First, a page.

In her essay, the artist Pamela Phatsimo Sunstrum, born in Botswana and now resident in South Africa, distinguishes between the much-heralded Afrofuturism and an African futurism that is concerned with imagining Africas-to-come as a radical act. ]
Moreover, within this Pan-African Afrofuturist movement there will be regional differences such as, and not limited to, Caribbean Futurism, African Futurism and Black futurism. ]
Author Nnedi Okorafor is a must. #AfricanFuturism She’s definitely on my radar now
There will be a Binti omnibus (published by @dawbooks, the publisher of WHO FEARS DEATH). And it will include a brand new Binti story called, “Sacred Fire”.…#InterstellarFiction #Africanfuturism
Please understand that Africanfuturism is not synonymous to Afrofuturism. The center/foundation is not American (sorry, this *is* the case with Afrofuturism, whether anyone wants to admit it or not), it’s in Africa.
‘I’m fresh from Nigeria,’ she candidly announced. Okorafor has been using her voice and her platform to give Black women representation in science fiction. She admits that she did not grow up reading the genre because she found it to be too white; she never saw someone like herself represented. Africanfuturism is how she likes to categorize her novels. Combining elements of African culture with elements of science fiction is her way of diverting from the norm and including the narratives of Black individuals in a typically white genre. Diversity in the ads we see, the movies we watch and the books we read are all vital because people need to be represented equally.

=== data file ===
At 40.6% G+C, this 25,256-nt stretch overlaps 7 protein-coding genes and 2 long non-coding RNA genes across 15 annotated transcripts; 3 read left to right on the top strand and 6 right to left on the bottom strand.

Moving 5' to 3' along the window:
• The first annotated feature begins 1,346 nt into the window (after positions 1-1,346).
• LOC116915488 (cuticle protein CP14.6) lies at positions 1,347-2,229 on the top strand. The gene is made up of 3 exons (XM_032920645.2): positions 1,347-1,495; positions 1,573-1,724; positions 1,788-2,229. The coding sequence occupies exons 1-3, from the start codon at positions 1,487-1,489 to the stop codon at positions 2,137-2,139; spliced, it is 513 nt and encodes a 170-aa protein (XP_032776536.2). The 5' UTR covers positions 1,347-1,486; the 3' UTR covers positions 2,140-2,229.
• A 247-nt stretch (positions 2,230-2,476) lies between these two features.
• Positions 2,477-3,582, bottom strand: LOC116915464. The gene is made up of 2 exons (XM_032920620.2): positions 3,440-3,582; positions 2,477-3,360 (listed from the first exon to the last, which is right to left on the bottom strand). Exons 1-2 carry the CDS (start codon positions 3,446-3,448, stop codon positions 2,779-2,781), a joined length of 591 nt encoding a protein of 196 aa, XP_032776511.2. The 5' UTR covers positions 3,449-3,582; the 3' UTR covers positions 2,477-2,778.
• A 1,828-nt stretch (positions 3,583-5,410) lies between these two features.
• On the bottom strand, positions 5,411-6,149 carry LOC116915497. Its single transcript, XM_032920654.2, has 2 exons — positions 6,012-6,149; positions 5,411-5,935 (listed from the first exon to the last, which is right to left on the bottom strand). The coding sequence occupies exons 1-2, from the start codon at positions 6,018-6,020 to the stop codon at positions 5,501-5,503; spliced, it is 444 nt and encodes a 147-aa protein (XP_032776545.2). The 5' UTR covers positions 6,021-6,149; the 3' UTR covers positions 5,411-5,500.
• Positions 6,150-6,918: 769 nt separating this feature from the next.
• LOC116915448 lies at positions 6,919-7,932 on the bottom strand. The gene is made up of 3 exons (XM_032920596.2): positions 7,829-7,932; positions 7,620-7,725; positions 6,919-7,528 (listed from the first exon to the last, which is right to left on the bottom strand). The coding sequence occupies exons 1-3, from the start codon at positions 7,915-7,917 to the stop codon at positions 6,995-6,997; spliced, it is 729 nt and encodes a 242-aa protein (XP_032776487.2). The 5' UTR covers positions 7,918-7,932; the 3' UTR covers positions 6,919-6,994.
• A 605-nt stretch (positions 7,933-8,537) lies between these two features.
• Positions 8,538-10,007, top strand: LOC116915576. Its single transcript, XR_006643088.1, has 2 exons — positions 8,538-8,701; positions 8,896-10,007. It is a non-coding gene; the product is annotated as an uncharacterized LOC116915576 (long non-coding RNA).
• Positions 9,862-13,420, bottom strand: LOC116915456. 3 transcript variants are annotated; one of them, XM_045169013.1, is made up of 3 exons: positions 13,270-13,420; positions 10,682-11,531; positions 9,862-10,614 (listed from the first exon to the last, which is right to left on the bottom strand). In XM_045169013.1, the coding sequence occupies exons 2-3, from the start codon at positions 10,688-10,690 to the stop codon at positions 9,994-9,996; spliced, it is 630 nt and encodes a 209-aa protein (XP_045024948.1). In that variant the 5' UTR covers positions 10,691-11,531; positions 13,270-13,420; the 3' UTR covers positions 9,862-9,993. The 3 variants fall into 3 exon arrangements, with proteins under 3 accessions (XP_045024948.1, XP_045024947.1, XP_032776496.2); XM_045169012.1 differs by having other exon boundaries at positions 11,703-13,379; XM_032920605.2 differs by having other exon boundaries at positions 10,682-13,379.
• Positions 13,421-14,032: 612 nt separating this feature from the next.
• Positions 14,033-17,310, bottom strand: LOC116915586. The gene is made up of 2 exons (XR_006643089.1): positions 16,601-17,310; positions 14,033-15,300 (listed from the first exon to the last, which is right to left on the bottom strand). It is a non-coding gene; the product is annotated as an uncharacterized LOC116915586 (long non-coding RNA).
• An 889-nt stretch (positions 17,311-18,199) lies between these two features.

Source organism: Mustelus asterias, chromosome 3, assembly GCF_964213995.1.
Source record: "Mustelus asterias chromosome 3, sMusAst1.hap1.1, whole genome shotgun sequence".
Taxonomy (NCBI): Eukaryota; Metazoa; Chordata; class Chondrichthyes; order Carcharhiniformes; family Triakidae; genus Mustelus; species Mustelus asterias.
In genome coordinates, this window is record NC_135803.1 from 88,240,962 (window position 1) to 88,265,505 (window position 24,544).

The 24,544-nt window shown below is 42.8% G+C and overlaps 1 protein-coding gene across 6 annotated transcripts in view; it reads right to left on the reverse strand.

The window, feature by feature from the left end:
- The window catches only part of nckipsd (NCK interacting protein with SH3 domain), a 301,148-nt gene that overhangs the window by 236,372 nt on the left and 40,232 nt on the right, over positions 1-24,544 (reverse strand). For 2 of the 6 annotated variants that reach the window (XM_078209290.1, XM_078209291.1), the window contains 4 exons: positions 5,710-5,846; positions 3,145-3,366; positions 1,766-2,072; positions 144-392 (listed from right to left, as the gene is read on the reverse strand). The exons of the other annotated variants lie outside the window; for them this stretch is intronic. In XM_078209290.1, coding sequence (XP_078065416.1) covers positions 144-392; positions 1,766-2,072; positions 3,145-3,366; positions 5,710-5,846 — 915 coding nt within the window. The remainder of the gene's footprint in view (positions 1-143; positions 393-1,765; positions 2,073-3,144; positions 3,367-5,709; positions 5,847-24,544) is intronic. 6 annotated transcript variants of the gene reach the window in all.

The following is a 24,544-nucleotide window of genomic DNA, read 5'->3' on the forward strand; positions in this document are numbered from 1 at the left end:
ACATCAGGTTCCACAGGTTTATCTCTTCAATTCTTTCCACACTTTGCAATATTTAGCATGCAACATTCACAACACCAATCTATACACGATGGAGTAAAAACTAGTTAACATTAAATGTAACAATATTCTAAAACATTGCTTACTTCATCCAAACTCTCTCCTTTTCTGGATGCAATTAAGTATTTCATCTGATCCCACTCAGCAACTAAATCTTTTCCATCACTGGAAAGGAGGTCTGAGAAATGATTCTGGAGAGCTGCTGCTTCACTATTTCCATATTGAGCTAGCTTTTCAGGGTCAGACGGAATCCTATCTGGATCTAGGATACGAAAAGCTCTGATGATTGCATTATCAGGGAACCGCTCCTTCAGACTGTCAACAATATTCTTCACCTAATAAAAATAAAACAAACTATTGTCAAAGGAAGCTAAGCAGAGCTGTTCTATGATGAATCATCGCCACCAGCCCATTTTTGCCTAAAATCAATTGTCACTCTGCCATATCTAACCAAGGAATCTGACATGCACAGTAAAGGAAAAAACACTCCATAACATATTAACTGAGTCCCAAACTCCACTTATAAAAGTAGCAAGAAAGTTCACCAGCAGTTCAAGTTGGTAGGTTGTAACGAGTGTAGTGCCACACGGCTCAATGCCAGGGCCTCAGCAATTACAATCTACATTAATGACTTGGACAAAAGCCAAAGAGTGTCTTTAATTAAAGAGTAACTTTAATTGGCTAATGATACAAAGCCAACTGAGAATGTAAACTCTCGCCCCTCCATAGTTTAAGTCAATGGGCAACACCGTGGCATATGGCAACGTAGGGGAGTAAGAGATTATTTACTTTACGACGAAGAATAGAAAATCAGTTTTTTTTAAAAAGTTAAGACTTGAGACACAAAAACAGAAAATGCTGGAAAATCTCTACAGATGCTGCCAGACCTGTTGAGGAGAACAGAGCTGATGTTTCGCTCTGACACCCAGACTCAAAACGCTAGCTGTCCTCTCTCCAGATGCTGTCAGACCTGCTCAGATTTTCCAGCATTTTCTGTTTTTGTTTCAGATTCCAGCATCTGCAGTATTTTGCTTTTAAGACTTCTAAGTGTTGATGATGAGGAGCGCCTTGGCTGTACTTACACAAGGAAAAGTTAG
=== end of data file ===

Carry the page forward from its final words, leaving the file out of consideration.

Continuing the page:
[This] article regards Africanfuturism as a particular manifestation of Afrofuturism. In contrast to largely American Afrofuturism, Africanfuturism appears as more future-oriented, focused on implementations of real technologies to improve the economic and political shape of tomorrow’s Africa rather than reassessing the past and contemplating contemporary American issues…. In contrast to American Afrofuturism, Africanfuturism, produced by both Anglophone and Francophone authors and artists across the African continent, explores issues related to post- and neocolonialism while celebrating the transglobal and transcultural identities of people actually inhabiting Africa.
Africanfuturism lies at the intersection of Black and African imagining. This may seem obvious, but in many ways Okorafor’s work demands attention to how this obvious intersection has been overlooked.
Okorafor, the author of its leadoff title, ‘After the Rain’ considers her work ‘Africanfuturism’, a term she coined to describe a subcategory of science fiction similar to Afrofuturism, but more deeply rooted in African culture and history than in the African-American experience.
Last modified 2021-09-22 15:42:15
In the compilation of some entries, HDSF has drawn extensively on corresponding entries in OED.